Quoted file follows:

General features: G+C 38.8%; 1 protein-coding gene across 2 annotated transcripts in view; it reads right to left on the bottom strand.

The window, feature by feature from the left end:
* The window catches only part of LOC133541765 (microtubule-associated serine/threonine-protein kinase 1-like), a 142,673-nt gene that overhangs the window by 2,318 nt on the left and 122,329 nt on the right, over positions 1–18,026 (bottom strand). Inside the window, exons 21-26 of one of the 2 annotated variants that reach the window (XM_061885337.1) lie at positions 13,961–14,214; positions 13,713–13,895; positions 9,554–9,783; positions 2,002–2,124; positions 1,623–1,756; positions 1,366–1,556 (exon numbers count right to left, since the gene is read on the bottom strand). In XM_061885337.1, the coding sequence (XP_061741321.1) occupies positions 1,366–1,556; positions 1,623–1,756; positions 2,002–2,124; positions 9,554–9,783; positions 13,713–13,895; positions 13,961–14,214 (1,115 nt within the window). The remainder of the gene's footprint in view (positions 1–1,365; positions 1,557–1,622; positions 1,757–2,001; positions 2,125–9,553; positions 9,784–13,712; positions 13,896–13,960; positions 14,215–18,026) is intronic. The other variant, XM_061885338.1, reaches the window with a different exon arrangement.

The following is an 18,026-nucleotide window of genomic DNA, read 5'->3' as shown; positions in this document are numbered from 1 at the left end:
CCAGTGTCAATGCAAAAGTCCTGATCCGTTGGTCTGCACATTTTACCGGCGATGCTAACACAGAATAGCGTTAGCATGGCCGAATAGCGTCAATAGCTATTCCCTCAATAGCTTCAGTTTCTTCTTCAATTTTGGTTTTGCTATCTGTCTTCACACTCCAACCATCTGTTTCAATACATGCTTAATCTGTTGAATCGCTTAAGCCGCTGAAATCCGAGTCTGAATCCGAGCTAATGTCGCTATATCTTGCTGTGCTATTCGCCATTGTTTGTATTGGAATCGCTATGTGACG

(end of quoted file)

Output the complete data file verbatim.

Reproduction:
General features: G+C 38.8%; 1 protein-coding gene across 2 annotated transcripts in view; it reads right to left on the bottom strand.

The window, feature by feature from the left end:
* The window catches only part of LOC133541765 (microtubule-associated serine/threonine-protein kinase 1-like), a 142,673-nt gene that overhangs the window by 2,318 nt on the left and 122,329 nt on the right, over positions 1–18,026 (bottom strand). Inside the window, exons 21-26 of one of the 2 annotated variants that reach the window (XM_061885337.1) lie at positions 13,961–14,214; positions 13,713–13,895; positions 9,554–9,783; positions 2,002–2,124; positions 1,623–1,756; positions 1,366–1,556 (exon numbers count right to left, since the gene is read on the bottom strand). In XM_061885337.1, the coding sequence (XP_061741321.1) occupies positions 1,366–1,556; positions 1,623–1,756; positions 2,002–2,124; positions 9,554–9,783; positions 13,713–13,895; positions 13,961–14,214 (1,115 nt within the window). The remainder of the gene's footprint in view (positions 1–1,365; positions 1,557–1,622; positions 1,757–2,001; positions 2,125–9,553; positions 9,784–13,712; positions 13,896–13,960; positions 14,215–18,026) is intronic. The other variant, XM_061885338.1, reaches the window with a different exon arrangement.

The following is an 18,026-nucleotide window of genomic DNA, read 5'->3' as shown; positions in this document are numbered from 1 at the left end:
CCAGTGTCAATGCAAAAGTCCTGATCCGTTGGTCTGCACATTTTACCGGCGATGCTAACACAGAATAGCGTTAGCATGGCCGAATAGCGTCAATAGCTATTCCCTCAATAGCTTCAGTTTCTTCTTCAATTTTGGTTTTGCTATCTGTCTTCACACTCCAACCATCTGTTTCAATACATGCTTAATCTGTTGAATCGCTTAAGCCGCTGAAATCCGAGTCTGAATCCGAGCTAATGTCGCTATATCTTGCTGTGCTATTCGCCATTGTTTGTATTGGAATCGCTATGTGACG